News

    Israel Attaches New Conditions to Prisoner Swap with Hamas

    More than 11,000 Palestinians, including women and children, reportedly remain in Israeli jails. The possible deal could include the release of 1,000 Palestinian detainees in exchange for captive Israeli soldier Gilad Shalit who is being held in Gaza.

    Robert Berger

    A German mediator has brought Israel's latest proposal on a prisoner swap to the Palestinian militant group Hamas.

    Israel has attached tough new conditions to an emerging prisoner swap with Hamas, the Islamist group that rules the Gaza Strip. 

    According to state-run Israel Television, Israel is demanding the deportation of 125 Palestinian prisoners to Gaza or abroad.  The 125 are among 1,000 Palestinian detainees Israel is prepared to release in exchange for captive Israeli soldier Gilad Shalit who is being held in Gaza.    He was captured by Hamas gunmen in a cross-border raid three and a half years ago.

    Palestinian women hold portraits of relatives held in Israeli jails during a protest calling for the release of Palestinian prisoners, in the West Bank city of Nablus, Tuesday 6 Oct. 2009
    Palestinian women hold portraits of relatives held in Israeli jails during a protest calling for the release of Palestinian prisoners, in the West Bank city of Nablus, Tuesday 6 Oct. 2009

    The prisoners slated for deportation were involved in deadly attacks on Israelis.  Israel does not want them to return home to the West Bank because they are perceived as a terror threat to nearby Israeli cities.  Gaza, by contrast, is under a tight blockade.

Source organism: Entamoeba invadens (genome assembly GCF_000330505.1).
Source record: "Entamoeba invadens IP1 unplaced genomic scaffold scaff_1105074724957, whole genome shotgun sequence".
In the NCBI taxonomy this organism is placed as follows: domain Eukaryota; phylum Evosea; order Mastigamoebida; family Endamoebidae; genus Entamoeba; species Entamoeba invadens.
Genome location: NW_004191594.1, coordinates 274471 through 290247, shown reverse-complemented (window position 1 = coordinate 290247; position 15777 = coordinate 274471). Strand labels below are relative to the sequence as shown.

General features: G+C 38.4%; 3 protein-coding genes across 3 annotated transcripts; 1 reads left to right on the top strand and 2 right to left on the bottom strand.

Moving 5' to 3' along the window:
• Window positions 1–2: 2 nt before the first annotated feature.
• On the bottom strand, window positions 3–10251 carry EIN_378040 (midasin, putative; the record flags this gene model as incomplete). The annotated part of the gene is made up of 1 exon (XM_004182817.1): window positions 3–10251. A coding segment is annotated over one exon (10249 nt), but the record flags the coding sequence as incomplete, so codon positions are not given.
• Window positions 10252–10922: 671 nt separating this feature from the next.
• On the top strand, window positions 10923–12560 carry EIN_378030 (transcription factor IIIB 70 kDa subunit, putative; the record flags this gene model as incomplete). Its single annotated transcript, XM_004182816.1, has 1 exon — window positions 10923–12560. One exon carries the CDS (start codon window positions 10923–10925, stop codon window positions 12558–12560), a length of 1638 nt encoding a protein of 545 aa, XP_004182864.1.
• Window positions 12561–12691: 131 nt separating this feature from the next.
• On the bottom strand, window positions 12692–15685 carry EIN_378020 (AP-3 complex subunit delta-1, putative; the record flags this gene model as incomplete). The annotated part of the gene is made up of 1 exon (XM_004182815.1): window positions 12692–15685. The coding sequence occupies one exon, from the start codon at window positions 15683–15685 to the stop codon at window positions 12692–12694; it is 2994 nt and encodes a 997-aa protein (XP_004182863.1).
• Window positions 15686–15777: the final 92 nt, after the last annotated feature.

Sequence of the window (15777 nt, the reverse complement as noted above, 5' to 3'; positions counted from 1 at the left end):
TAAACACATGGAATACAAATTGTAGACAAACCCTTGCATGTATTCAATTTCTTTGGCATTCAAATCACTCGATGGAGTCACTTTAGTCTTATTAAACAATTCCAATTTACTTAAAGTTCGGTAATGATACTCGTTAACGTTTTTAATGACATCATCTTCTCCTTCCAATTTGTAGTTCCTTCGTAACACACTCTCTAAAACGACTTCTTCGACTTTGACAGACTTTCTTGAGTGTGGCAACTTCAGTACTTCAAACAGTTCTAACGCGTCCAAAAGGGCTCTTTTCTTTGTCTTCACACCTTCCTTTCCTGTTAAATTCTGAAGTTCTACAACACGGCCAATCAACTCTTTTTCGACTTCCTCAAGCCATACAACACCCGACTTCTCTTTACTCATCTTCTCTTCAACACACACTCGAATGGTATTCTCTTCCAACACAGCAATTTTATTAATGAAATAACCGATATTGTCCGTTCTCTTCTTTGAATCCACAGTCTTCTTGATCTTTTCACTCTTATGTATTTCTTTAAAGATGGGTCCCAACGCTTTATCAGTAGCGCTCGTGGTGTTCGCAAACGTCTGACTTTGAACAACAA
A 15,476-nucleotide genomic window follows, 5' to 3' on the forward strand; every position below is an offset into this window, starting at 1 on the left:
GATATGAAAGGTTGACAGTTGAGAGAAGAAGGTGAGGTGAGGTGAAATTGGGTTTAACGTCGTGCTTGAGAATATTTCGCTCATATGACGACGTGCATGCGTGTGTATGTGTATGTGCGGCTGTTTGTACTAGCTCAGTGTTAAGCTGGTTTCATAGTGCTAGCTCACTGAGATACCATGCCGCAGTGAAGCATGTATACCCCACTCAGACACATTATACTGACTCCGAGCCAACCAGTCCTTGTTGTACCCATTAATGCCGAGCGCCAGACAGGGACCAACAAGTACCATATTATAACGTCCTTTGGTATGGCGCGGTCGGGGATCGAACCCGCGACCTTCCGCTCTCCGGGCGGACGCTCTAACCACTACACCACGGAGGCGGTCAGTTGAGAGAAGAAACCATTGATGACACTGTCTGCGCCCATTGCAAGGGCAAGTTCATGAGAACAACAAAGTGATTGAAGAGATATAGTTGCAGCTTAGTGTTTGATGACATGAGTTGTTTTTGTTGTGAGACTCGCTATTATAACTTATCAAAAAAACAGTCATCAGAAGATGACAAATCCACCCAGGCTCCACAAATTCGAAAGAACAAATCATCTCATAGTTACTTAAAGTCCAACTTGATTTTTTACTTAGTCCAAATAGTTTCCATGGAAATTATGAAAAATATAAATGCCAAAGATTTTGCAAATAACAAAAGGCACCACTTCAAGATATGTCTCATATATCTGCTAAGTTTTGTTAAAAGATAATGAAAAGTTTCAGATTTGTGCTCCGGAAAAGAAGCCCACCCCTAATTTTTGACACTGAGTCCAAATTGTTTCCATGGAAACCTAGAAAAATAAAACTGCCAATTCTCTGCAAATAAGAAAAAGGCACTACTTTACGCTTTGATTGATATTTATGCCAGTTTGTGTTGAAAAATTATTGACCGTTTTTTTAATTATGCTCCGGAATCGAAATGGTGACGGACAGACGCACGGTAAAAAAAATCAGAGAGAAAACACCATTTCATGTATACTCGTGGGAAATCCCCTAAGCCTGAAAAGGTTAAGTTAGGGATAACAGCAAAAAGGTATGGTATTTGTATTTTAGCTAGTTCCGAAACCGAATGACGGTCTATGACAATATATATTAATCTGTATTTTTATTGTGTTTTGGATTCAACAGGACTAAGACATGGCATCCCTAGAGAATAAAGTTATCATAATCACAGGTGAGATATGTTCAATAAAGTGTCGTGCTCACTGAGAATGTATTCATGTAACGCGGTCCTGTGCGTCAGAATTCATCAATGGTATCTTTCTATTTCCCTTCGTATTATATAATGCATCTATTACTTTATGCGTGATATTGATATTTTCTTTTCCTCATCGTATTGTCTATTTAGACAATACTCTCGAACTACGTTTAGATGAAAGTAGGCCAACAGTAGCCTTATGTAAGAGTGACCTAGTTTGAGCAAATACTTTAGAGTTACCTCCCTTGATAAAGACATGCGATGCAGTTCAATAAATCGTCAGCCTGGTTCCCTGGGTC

Israeli counter-terrorism expert Yossi Melman says Israel is swallowing a bitter pill.

    "We are going to release terrorists who have been involved in horrific acts of murder and violence and terrorism," he said.

    Therefore, he believes deportation makes the deal more palatable to the Israeli public. 

    "This is a reasonable, sensible demand by Israel," he said.

    Hamas officials say they will need several days to study the Israeli proposal.  But Melman does not expect a positive response.

    "I do not think that Hamas would change its spots, would compromise," he said.

    It is a charged issue on both sides.  Hamas wants to win points with the Palestinian public, which sees the prisoners as freedom fighters who should be allowed to return home.

    Israelis, on the other hand, are divided.  Many say it is part of the national ethos to bring captive soldiers home at any price.  But others see the prisoner swap as a mockery of Israeli justice and a reward for terrorism.